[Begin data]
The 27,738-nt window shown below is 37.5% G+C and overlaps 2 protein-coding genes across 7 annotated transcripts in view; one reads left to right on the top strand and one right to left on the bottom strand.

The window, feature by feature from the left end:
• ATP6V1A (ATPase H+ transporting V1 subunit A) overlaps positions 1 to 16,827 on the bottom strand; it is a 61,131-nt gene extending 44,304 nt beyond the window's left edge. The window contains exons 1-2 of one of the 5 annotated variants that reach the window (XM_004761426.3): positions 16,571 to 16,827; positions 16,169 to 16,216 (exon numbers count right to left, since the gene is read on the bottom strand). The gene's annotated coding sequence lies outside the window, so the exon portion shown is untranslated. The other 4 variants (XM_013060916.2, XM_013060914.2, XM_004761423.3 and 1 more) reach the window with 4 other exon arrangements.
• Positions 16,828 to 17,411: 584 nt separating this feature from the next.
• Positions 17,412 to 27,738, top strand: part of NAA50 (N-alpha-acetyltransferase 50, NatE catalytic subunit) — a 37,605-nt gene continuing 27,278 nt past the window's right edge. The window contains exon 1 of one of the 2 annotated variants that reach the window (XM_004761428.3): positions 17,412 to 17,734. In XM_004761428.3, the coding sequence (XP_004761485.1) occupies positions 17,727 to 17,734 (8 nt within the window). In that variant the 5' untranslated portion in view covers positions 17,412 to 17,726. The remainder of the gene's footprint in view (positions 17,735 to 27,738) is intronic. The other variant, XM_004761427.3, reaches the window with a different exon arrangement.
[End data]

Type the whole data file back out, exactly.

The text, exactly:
The 27,738-nt window shown below is 37.5% G+C and overlaps 2 protein-coding genes across 7 annotated transcripts in view; one reads left to right on the top strand and one right to left on the bottom strand.

The window, feature by feature from the left end:
• ATP6V1A (ATPase H+ transporting V1 subunit A) overlaps positions 1 to 16,827 on the bottom strand; it is a 61,131-nt gene extending 44,304 nt beyond the window's left edge. The window contains exons 1-2 of one of the 5 annotated variants that reach the window (XM_004761426.3): positions 16,571 to 16,827; positions 16,169 to 16,216 (exon numbers count right to left, since the gene is read on the bottom strand). The gene's annotated coding sequence lies outside the window, so the exon portion shown is untranslated. The other 4 variants (XM_013060916.2, XM_013060914.2, XM_004761423.3 and 1 more) reach the window with 4 other exon arrangements.
• Positions 16,828 to 17,411: 584 nt separating this feature from the next.
• Positions 17,412 to 27,738, top strand: part of NAA50 (N-alpha-acetyltransferase 50, NatE catalytic subunit) — a 37,605-nt gene continuing 27,278 nt past the window's right edge. The window contains exon 1 of one of the 2 annotated variants that reach the window (XM_004761428.3): positions 17,412 to 17,734. In XM_004761428.3, the coding sequence (XP_004761485.1) occupies positions 17,727 to 17,734 (8 nt within the window). In that variant the 5' untranslated portion in view covers positions 17,412 to 17,726. The remainder of the gene's footprint in view (positions 17,735 to 27,738) is intronic. The other variant, XM_004761427.3, reaches the window with a different exon arrangement.